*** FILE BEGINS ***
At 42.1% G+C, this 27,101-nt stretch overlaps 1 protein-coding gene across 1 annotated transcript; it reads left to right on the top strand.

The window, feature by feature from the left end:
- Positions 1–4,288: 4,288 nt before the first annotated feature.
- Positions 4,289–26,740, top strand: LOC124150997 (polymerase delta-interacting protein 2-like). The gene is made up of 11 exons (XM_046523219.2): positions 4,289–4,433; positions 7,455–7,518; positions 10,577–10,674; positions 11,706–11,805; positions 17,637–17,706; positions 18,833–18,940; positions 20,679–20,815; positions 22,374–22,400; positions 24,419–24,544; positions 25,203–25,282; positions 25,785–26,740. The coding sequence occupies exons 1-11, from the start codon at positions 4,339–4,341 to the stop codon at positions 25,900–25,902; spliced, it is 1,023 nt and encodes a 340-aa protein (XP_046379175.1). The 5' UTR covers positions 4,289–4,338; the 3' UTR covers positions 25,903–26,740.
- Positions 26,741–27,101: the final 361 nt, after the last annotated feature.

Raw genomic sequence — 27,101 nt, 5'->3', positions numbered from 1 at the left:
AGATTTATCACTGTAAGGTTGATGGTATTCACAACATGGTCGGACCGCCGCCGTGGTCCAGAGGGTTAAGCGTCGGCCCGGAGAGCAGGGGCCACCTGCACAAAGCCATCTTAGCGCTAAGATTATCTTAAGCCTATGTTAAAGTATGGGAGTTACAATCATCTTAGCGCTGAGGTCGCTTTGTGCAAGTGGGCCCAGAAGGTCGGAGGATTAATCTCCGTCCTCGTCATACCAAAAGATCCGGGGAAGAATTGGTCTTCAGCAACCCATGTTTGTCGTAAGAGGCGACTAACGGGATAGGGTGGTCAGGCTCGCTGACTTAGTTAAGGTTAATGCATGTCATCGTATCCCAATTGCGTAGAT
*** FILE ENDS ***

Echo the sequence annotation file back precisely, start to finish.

At 42.1% G+C, this 27,101-nt stretch overlaps 1 protein-coding gene across 1 annotated transcript; it reads left to right on the top strand.

The window, feature by feature from the left end:
- Positions 1–4,288: 4,288 nt before the first annotated feature.
- Positions 4,289–26,740, top strand: LOC124150997 (polymerase delta-interacting protein 2-like). The gene is made up of 11 exons (XM_046523219.2): positions 4,289–4,433; positions 7,455–7,518; positions 10,577–10,674; positions 11,706–11,805; positions 17,637–17,706; positions 18,833–18,940; positions 20,679–20,815; positions 22,374–22,400; positions 24,419–24,544; positions 25,203–25,282; positions 25,785–26,740. The coding sequence occupies exons 1-11, from the start codon at positions 4,339–4,341 to the stop codon at positions 25,900–25,902; spliced, it is 1,023 nt and encodes a 340-aa protein (XP_046379175.1). The 5' UTR covers positions 4,289–4,338; the 3' UTR covers positions 25,903–26,740.
- Positions 26,741–27,101: the final 361 nt, after the last annotated feature.

Raw genomic sequence — 27,101 nt, 5'->3', positions numbered from 1 at the left:
AGATTTATCACTGTAAGGTTGATGGTATTCACAACATGGTCGGACCGCCGCCGTGGTCCAGAGGGTTAAGCGTCGGCCCGGAGAGCAGGGGCCACCTGCACAAAGCCATCTTAGCGCTAAGATTATCTTAAGCCTATGTTAAAGTATGGGAGTTACAATCATCTTAGCGCTGAGGTCGCTTTGTGCAAGTGGGCCCAGAAGGTCGGAGGATTAATCTCCGTCCTCGTCATACCAAAAGATCCGGGGAAGAATTGGTCTTCAGCAACCCATGTTTGTCGTAAGAGGCGACTAACGGGATAGGGTGGTCAGGCTCGCTGACTTAGTTAAGGTTAATGCATGTCATCGTATCCCAATTGCGTAGAT